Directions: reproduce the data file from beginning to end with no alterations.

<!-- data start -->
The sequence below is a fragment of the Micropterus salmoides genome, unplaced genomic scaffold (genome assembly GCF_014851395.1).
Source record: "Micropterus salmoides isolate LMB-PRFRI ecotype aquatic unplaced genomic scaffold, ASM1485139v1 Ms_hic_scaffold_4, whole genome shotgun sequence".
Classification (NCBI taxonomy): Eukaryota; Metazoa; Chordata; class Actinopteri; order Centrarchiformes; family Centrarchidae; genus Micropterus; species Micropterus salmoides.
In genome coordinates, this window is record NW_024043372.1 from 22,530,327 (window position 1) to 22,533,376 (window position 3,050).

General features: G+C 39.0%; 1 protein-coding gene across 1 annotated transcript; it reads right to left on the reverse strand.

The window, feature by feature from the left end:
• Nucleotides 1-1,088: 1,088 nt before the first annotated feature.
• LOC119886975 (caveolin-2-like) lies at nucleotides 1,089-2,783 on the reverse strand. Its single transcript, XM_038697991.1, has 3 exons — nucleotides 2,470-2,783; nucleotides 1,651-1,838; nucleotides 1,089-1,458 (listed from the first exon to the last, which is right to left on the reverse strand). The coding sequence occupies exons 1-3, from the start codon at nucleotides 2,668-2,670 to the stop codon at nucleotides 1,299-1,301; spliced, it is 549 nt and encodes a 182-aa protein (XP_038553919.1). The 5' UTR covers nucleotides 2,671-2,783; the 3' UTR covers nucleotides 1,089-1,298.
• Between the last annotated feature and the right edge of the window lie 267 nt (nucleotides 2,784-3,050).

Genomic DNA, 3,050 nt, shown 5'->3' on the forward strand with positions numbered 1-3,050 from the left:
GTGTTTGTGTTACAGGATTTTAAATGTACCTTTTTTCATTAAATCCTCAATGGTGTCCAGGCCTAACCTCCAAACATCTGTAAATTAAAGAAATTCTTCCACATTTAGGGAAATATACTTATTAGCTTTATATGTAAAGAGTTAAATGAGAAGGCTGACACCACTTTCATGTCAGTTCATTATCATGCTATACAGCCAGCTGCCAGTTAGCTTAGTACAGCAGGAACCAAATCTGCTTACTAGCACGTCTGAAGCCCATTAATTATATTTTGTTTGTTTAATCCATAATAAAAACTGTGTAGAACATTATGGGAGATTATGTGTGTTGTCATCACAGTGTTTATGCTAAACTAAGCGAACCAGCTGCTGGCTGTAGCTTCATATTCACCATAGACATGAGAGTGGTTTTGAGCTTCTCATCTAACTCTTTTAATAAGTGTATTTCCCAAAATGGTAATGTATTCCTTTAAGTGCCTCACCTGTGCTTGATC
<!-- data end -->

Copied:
The sequence below is a fragment of the Micropterus salmoides genome, unplaced genomic scaffold (genome assembly GCF_014851395.1).
Source record: "Micropterus salmoides isolate LMB-PRFRI ecotype aquatic unplaced genomic scaffold, ASM1485139v1 Ms_hic_scaffold_4, whole genome shotgun sequence".
Classification (NCBI taxonomy): Eukaryota; Metazoa; Chordata; class Actinopteri; order Centrarchiformes; family Centrarchidae; genus Micropterus; species Micropterus salmoides.
In genome coordinates, this window is record NW_024043372.1 from 22,530,327 (window position 1) to 22,533,376 (window position 3,050).

General features: G+C 39.0%; 1 protein-coding gene across 1 annotated transcript; it reads right to left on the reverse strand.

The window, feature by feature from the left end:
• Nucleotides 1-1,088: 1,088 nt before the first annotated feature.
• LOC119886975 (caveolin-2-like) lies at nucleotides 1,089-2,783 on the reverse strand. Its single transcript, XM_038697991.1, has 3 exons — nucleotides 2,470-2,783; nucleotides 1,651-1,838; nucleotides 1,089-1,458 (listed from the first exon to the last, which is right to left on the reverse strand). The coding sequence occupies exons 1-3, from the start codon at nucleotides 2,668-2,670 to the stop codon at nucleotides 1,299-1,301; spliced, it is 549 nt and encodes a 182-aa protein (XP_038553919.1). The 5' UTR covers nucleotides 2,671-2,783; the 3' UTR covers nucleotides 1,089-1,298.
• Between the last annotated feature and the right edge of the window lie 267 nt (nucleotides 2,784-3,050).

Genomic DNA, 3,050 nt, shown 5'->3' on the forward strand with positions numbered 1-3,050 from the left:
GTGTTTGTGTTACAGGATTTTAAATGTACCTTTTTTCATTAAATCCTCAATGGTGTCCAGGCCTAACCTCCAAACATCTGTAAATTAAAGAAATTCTTCCACATTTAGGGAAATATACTTATTAGCTTTATATGTAAAGAGTTAAATGAGAAGGCTGACACCACTTTCATGTCAGTTCATTATCATGCTATACAGCCAGCTGCCAGTTAGCTTAGTACAGCAGGAACCAAATCTGCTTACTAGCACGTCTGAAGCCCATTAATTATATTTTGTTTGTTTAATCCATAATAAAAACTGTGTAGAACATTATGGGAGATTATGTGTGTTGTCATCACAGTGTTTATGCTAAACTAAGCGAACCAGCTGCTGGCTGTAGCTTCATATTCACCATAGACATGAGAGTGGTTTTGAGCTTCTCATCTAACTCTTTTAATAAGTGTATTTCCCAAAATGGTAATGTATTCCTTTAAGTGCCTCACCTGTGCTTGATC